Let’s Get Weird: Crocotta

Lets Get Weird: Crocotta

Nick Looney, Staff Writer

For yet another installment of “Let’s Get Weird,” I bring you the tale of the Crocotta, probably the most enigmatic of the strangeness I’ve covered. There have long been legends of people disappearing into the woods, mimicking calls by malicious creatures, and the like. Although, the legends have never been centralized to one, or even seven creatures, nor are these tales commonly told. Forest disappearances can be chalked up to many, many things, most not paranormal. In addition, tales of mimicry are few and far between compared to other ghostly tales. Most of the time, they are also “proven,” he said with heavy skepticism, to be other things such as a poltergeist. But in the eastern Roman Empire and Ethiopia, a strange combination, a legend is shared giving credence to the idea that something is lurking out there in the night.

The crocotta was reported many times by traders, mostly of roman origin, and people living in isolated areas of Ethiopia and eastern Europe. The amount of untranslated surviving, primary documents, that are accessible on the web no less, are rare. Nevermind fully translated documents. I suppose I could translate some latin, but ancient Ethiopian dialects and eastern germanic languages are a bit of a stretch. Therefore, I have limited information. The beast’s appearance is up to interpretation, however, it is mostly commonly described as either looking like a feral dog or occasionally human until the time of the killing. As you can tell, their main diet consists of human, human, and more human. To attract their prey, however, they used their own weaknesses against them, most commonly using mimicry, and sometimes hypnotics according to some sources. Many disappearances on country farms were said to be due to crocottas, and of course, people never coming home from a lonely walk in the woods were considered murdered by the creature in the small pockets of land it was said to roam.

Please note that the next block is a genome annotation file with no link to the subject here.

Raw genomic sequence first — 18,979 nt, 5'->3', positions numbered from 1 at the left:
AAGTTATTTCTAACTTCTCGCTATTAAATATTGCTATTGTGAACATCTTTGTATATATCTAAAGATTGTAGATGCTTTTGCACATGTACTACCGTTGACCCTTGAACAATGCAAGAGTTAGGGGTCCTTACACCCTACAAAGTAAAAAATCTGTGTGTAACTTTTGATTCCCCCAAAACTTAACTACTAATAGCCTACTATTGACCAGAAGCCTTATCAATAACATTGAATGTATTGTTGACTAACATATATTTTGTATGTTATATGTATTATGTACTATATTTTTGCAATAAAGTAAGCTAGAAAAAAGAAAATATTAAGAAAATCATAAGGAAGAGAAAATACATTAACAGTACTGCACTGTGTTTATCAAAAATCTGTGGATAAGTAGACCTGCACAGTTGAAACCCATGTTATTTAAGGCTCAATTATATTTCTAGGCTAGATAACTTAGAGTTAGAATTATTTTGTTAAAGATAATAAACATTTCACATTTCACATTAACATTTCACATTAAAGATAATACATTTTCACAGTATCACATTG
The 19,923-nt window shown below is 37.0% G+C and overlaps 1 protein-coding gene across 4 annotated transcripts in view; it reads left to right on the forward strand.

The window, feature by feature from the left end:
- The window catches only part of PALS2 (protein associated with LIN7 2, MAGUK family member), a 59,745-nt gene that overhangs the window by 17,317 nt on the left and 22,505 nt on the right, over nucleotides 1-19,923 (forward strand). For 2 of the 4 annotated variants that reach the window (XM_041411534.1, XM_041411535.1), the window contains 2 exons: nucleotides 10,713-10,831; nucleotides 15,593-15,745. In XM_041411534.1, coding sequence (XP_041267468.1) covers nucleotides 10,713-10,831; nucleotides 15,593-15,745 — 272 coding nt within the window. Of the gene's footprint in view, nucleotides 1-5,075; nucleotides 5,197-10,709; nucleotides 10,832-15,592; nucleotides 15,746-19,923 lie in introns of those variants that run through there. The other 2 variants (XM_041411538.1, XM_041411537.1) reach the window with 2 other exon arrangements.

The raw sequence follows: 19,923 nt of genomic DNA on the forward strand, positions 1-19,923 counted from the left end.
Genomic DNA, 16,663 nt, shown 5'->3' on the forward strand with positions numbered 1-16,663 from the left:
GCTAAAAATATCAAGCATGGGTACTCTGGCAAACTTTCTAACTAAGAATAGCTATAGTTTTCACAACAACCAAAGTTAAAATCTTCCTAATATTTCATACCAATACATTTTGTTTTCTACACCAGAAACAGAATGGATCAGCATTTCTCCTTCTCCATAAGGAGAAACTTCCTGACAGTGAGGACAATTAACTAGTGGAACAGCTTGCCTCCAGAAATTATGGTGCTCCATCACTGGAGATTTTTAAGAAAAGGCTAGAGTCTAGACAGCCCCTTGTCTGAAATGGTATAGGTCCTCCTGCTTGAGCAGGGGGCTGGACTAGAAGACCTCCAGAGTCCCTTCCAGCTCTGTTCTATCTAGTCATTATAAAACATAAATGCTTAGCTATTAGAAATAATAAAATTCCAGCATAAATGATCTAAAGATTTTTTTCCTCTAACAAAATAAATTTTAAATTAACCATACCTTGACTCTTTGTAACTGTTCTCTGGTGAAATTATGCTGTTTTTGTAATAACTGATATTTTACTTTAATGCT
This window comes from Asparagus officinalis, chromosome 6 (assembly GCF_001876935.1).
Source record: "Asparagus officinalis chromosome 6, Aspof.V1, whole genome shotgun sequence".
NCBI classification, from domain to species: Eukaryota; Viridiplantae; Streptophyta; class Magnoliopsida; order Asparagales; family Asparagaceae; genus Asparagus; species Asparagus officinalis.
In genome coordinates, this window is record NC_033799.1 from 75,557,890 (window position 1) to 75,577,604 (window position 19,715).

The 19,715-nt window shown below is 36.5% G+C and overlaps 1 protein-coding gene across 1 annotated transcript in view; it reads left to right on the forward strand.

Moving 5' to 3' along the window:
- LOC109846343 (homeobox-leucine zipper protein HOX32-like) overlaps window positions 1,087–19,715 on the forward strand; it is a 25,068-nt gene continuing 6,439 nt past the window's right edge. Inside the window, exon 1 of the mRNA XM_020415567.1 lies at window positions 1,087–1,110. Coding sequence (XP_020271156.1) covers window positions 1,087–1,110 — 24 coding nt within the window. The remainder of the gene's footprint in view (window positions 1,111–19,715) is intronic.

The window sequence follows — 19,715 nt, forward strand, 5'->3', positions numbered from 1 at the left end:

Their level of power varies based on the ancient roman author. Some say they can only repeat what has been heard. For example, a crocotta stalks a farm for a few days. Little Jimmy is playing outside when his mother calls him over. Now, next time Little Jimmy is outside alone, he may hear his mother’s voice calling him from the woods. Having no reason not to trust his mother, he goes in to find her. Little Jimmy is never found, save for some torn up clothes and grisly remains. Some authors said they were more sentient than simply being parrots. If in dog form, as opposed to human, it is said the crocotta has human vocal cords and can speak the language of the region. Therefore, it can create more complex traps. For example, a small caravan of traders is walking along a road in the woods. Suddenly, a woman’s scream for help, that a dog is attacking her, accompanied by the crocotta’s canine growls pierce the air. The brave men who go to save the damsel in distress never come back. The peak of the crocotta’s power in legends is said that it can do all the things previously mentioned, in addition to READING MINDS. They are said to mimic the voice of your wife back home, or maybe your dead mother. How about your son, who died young? If you heard him calling for you by name in the middle of the dark woods, wouldn’t you rush to his side? And that’s when the crocotta strikes. Not only are you weak because you have been isolated, separated from the pack (hence almost never leaving the woods) but you are an emotional wreck because loved ones, some maybe from beyond the grave, are calling for your help. If the crocotta is real, it truly is a cruel beast.

Image credits to Wikipedia.